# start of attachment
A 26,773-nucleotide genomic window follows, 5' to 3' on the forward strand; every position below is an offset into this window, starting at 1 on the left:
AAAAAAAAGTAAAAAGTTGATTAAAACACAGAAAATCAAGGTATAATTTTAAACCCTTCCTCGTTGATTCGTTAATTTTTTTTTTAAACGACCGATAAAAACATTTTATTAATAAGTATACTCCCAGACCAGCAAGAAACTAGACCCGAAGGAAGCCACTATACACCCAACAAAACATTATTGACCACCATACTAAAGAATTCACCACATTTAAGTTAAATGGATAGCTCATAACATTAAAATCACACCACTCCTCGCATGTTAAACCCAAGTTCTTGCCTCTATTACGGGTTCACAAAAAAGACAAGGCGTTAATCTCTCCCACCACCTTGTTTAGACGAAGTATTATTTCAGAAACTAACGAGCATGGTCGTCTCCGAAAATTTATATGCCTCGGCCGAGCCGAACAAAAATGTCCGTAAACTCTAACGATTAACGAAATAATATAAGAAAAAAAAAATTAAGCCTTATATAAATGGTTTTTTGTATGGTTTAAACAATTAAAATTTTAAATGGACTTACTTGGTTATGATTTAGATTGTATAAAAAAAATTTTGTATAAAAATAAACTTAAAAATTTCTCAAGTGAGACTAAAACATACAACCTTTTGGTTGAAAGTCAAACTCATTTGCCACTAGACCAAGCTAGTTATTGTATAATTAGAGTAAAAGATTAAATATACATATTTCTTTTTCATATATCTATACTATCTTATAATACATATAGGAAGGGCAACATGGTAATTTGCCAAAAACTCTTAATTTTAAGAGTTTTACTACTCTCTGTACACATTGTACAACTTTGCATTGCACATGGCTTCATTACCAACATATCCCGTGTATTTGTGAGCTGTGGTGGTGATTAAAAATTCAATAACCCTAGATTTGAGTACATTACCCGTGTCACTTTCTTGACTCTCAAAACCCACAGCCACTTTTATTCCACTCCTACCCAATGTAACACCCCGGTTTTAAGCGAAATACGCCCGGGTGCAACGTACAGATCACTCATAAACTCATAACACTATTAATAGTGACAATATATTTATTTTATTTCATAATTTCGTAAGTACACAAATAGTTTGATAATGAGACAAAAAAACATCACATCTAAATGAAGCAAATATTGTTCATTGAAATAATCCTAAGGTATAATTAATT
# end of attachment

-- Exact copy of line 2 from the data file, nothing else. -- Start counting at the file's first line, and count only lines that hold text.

AAAAAAAAGTAAAAAGTTGATTAAAACACAGAAAATCAAGGTATAATTTTAAACCCTTCCTCGTTGATTCGTTAATTTTTTTTTTAAACGACCGATAAAAACATTTTATTAATAAGTATACTCCCAGACCAGCAAGAAACTAGACCCGAAGGAAGCCACTATACACCCAACAAAACATTATTGACCACCATACTAAAGAATTCACCACATTTAAGTTAAATGGATAGCTCATAACATTAAAATCACACCACTCCTCGCATGTTAAACCCAAGTTCTTGCCTCTATTACGGGTTCACAAAAAAGACAAGGCGTTAATCTCTCCCACCACCTTGTTTAGACGAAGTATTATTTCAGAAACTAACGAGCATGGTCGTCTCCGAAAATTTATATGCCTCGGCCGAGCCGAACAAAAATGTCCGTAAACTCTAACGATTAACGAAATAATATAAGAAAAAAAAAATTAAGCCTTATATAAATGGTTTTTTGTATGGTTTAAACAATTAAAATTTTAAATGGACTTACTTGGTTATGATTTAGATTGTATAAAAAAAATTTTGTATAAAAATAAACTTAAAAATTTCTCAAGTGAGACTAAAACATACAACCTTTTGGTTGAAAGTCAAACTCATTTGCCACTAGACCAAGCTAGTTATTGTATAATTAGAGTAAAAGATTAAATATACATATTTCTTTTTCATATATCTATACTATCTTATAATACATATAGGAAGGGCAACATGGTAATTTGCCAAAAACTCTTAATTTTAAGAGTTTTACTACTCTCTGTACACATTGTACAACTTTGCATTGCACATGGCTTCATTACCAACATATCCCGTGTATTTGTGAGCTGTGGTGGTGATTAAAAATTCAATAACCCTAGATTTGAGTACATTACCCGTGTCACTTTCTTGACTCTCAAAACCCACAGCCACTTTTATTCCACTCCTACCCAATGTAACACCCCGGTTTTAAGCGAAATACGCCCGGGTGCAACGTACAGATCACTCATAAACTCATAACACTATTAATAGTGACAATATATTTATTTTATTTCATAATTTCGTAAGTACACAAATAGTTTGATAATGAGACAAAAAAACATCACATCTAAATGAAGCAAATATTGTTCATTGAAATAATCCTAAGGTATAATTAATT